Originally Posted by Crop Damage
I'm going to try some test loads with a few 168 gr triple shocks that my buddy is giving me. He likes them for deer around here. Hope my rifle likes them.
I'm so excited about this hunt I can't stand it. I've already bitten off all my fingernails, while fiddling with my gear and rifles. My buddies that are going on this trip are really laid back, they don't really care too much about the hogs, just want to get away and have fun. I'm planning an all out assault on the entire hog population of western CA. I want the hogs to be glad when I leave to go home.
I did hear there were plenty of ground squirrels. Is a .243 too much gun, or a .22-250? I can borrow a .223, if need be. I've got some work to do, to get these rifles set up with copper ammo.
A .243 or .22-250 are too much "rifle" for ground squirrels. I am a veteran at ground squirrel hunting, having shot thousands of the little critters. A .222 or .223 is as much rifle as you will need for distances of up to maybe 250 yards. Besides, on a hot day the barrels of the heavier calibers heat up the barrels very quickly during fast & furious shooting, making it a good idea to have at least two centerfire rifles available, so as to let one rifle cool down while you use the other. You should clean these rifles after every 10-20 shots anyway.
I personally have shot more ground squirrels with an accurized 10/22 Ruger Clark Special rimfire rifle than anything else, using a 4 x 12 scope. You can use a more powerful scope, but it will just add weight to the rifle and is kind of useless on a rimfire rifle since you are usually restricted to shooting at ranges under 100 yards. Mil-dots are okay, but at shorter ranges, I have found that a fine duplex reticle works fine. You can range it like a Mil-Dot by using the top of the bottom post on the reticle as a guide for shooting at distances over 50 yards.
I usually buy my rimfire ammo at Walmart. I have found that the 40-grain Winchester Power Points work well, but I recently ran across the Winchester 36-grain "333" rounds. They cost a little less than the Power Points and shoot flatter than the Power Points due to their lighter weight bullets. Using the rimfire also means that I don't have to stick around the truck to keep the rifle clean, such as I would be forced to do when shooting centerfires. Also, the squirrels don't like the noise of centerfires; the rimfires are much quieter.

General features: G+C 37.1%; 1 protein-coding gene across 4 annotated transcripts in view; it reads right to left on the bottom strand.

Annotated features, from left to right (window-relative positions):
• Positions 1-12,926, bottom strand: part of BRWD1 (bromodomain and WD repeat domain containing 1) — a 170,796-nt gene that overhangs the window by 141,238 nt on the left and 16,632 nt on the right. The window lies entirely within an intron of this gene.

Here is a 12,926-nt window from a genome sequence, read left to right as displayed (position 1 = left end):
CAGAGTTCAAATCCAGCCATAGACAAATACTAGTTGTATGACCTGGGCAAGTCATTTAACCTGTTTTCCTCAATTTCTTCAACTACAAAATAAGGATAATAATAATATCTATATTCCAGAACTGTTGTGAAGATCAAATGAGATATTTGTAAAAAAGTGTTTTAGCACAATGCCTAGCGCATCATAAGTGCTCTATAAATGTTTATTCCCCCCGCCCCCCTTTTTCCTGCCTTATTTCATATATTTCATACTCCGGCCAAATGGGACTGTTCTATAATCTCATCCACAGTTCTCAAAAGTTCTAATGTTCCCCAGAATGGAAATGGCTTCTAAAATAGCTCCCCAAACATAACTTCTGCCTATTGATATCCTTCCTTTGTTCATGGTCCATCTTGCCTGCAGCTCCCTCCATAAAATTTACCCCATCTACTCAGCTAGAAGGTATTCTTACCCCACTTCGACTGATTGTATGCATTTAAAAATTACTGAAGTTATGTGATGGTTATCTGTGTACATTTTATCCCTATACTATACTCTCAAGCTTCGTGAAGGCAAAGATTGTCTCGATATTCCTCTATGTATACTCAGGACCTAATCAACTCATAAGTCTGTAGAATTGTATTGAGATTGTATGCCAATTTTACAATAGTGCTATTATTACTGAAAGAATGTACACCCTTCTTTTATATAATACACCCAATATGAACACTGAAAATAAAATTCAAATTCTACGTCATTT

Take along a range-finder and a pair of binoculars. They will really help. Don't forget to sight in your rifles at your hunting site before you start plinking ground squirrels. I like the compact version of the MTM target holder. I don't like the higher version; it sticks up too far, making ricochets more probable. The MTMs are available through Amazon. You will need some sort of target holder so you can sight in your rifle. A bore sighter is a good thing to have to help you when you sight in your rifles, but it isn't mandatory.
Put all the stuff you want to take in a back pack so you can leave your hands free to carry your rifle, bipod, or the shooting platform of your choice. Make sure you have your hunting license readily available. Plan on taking along a straw hat with a wide brim to keep your head cool. Baseball caps are fine, but if you wear one, slather a lot of sun screen on your face and ears.
Ground squirrels might be a bit few and far between at this time. They start to hibernate in July and don't usually come out of their holes until the end of January....at least in Northern California where I hunt. They also tend to stay underground during the heat of the day. Best time to hunt is early in the morning on a cold day. They then like to come out and warm up in the sun. Also, forget using any type of mouth caller.
Whatever you do, do NOT pick up the dead bodies. They may carry the Hanta Virus. Leave the bodies for the eagles, hawks, magpies, crows and seagulls. PM me if you need any more info.